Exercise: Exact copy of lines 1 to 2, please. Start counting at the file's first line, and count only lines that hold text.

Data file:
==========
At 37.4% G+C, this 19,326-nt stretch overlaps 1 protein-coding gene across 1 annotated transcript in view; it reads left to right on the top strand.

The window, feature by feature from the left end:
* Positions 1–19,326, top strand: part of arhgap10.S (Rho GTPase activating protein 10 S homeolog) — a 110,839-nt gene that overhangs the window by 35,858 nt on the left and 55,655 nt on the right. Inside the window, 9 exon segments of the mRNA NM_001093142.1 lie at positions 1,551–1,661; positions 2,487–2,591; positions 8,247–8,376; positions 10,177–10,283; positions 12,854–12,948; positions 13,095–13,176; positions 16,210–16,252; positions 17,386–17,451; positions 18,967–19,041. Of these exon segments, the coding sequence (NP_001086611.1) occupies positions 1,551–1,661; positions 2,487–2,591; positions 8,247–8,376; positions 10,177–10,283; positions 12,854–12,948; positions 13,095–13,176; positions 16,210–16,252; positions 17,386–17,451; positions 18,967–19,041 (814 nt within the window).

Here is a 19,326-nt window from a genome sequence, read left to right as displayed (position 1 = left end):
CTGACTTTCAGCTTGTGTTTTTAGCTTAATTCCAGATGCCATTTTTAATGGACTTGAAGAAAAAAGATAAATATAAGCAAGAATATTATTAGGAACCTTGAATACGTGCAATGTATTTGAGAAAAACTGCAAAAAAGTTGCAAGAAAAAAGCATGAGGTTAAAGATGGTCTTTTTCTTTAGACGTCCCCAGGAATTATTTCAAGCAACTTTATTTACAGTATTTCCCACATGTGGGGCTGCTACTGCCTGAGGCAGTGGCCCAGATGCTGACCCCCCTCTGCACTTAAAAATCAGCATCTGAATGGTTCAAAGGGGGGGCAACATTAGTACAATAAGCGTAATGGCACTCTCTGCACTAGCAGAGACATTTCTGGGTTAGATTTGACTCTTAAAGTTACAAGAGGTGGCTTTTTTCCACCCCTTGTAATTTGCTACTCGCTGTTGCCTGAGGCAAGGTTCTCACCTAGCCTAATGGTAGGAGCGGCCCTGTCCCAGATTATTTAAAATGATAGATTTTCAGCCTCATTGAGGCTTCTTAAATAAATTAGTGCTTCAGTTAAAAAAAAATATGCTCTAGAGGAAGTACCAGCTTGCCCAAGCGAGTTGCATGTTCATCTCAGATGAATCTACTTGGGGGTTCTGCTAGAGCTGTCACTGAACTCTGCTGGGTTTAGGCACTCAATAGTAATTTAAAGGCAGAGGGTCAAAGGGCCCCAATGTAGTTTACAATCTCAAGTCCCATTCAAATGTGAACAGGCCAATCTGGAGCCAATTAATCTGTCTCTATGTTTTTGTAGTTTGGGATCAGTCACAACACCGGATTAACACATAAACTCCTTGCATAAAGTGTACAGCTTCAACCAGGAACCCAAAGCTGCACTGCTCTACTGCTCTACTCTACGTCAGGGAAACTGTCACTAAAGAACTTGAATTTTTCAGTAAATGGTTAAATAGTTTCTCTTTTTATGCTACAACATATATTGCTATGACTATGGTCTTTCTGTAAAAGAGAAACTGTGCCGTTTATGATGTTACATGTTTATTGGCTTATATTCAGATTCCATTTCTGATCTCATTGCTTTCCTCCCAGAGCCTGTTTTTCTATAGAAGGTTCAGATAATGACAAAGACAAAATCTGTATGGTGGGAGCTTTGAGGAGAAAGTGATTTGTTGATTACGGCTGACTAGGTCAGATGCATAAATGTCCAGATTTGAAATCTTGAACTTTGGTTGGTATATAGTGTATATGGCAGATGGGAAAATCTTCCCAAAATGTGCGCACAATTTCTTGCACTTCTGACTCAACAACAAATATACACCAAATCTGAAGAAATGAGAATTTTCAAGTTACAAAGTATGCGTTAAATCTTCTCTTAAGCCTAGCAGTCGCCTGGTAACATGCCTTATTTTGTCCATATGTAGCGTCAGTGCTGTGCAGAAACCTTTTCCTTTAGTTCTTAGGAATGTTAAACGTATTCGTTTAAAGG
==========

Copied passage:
At 37.4% G+C, this 19,326-nt stretch overlaps 1 protein-coding gene across 1 annotated transcript in view; it reads left to right on the top strand.

The window, feature by feature from the left end: